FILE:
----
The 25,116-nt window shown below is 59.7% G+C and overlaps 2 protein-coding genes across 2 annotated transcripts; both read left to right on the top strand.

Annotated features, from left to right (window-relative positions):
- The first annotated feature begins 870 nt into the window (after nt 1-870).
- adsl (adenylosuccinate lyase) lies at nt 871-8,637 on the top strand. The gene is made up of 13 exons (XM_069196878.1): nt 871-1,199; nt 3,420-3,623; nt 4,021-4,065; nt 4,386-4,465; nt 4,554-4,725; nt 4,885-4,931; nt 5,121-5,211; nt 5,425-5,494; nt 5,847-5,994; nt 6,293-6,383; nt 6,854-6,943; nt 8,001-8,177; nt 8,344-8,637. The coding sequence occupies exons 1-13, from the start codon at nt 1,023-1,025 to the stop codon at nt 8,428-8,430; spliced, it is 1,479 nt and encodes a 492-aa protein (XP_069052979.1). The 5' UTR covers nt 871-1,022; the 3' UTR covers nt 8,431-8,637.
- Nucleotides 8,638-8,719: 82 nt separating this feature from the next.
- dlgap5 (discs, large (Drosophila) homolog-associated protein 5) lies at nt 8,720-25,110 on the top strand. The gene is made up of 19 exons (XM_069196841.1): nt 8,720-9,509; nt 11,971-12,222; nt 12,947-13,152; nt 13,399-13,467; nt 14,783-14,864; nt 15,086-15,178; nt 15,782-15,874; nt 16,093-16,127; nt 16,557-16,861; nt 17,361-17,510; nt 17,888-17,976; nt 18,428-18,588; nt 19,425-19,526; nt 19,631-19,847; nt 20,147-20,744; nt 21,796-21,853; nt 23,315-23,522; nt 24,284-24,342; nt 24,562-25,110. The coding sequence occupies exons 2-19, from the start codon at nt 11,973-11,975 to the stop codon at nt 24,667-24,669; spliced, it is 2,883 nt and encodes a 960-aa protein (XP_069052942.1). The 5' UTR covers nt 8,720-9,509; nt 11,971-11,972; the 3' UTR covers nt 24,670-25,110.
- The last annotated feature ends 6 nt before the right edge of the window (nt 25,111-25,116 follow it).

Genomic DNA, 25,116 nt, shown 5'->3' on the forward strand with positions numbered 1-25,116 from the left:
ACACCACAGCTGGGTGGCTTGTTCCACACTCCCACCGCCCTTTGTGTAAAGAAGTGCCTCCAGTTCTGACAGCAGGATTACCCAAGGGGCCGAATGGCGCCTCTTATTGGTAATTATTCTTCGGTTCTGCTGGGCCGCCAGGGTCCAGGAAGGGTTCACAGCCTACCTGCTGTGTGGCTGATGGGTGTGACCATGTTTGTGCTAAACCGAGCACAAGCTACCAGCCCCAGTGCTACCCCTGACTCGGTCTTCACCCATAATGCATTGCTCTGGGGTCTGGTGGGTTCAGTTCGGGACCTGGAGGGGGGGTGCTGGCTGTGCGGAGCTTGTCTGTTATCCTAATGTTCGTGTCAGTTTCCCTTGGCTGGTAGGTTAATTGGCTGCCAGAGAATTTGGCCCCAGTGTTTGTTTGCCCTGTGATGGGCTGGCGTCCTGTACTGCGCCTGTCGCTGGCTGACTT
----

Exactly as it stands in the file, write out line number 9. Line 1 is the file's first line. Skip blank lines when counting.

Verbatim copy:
ACACCACAGCTGGGTGGCTTGTTCCACACTCCCACCGCCCTTTGTGTAAAGAAGTGCCTCCAGTTCTGACAGCAGGATTACCCAAGGGGCCGAATGGCGCCTCTTATTGGTAATTATTCTTCGGTTCTGCTGGGCCGCCAGGGTCCAGGAAGGGTTCACAGCCTACCTGCTGTGTGGCTGATGGGTGTGACCATGTTTGTGCTAAACCGAGCACAAGCTACCAGCCCCAGTGCTACCCCTGACTCGGTCTTCACCCATAATGCATTGCTCTGGGGTCTGGTGGGTTCAGTTCGGGACCTGGAGGGGGGGTGCTGGCTGTGCGGAGCTTGTCTGTTATCCTAATGTTCGTGTCAGTTTCCCTTGGCTGGTAGGTTAATTGGCTGCCAGAGAATTTGGCCCCAGTGTTTGTTTGCCCTGTGATGGGCTGGCGTCCTGTACTGCGCCTGTCGCTGGCTGACTT